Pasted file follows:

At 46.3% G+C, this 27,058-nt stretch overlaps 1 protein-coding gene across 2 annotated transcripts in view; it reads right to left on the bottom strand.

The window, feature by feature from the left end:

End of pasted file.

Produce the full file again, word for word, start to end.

At 46.3% G+C, this 27,058-nt stretch overlaps 1 protein-coding gene across 2 annotated transcripts in view; it reads right to left on the bottom strand.

The window, feature by feature from the left end: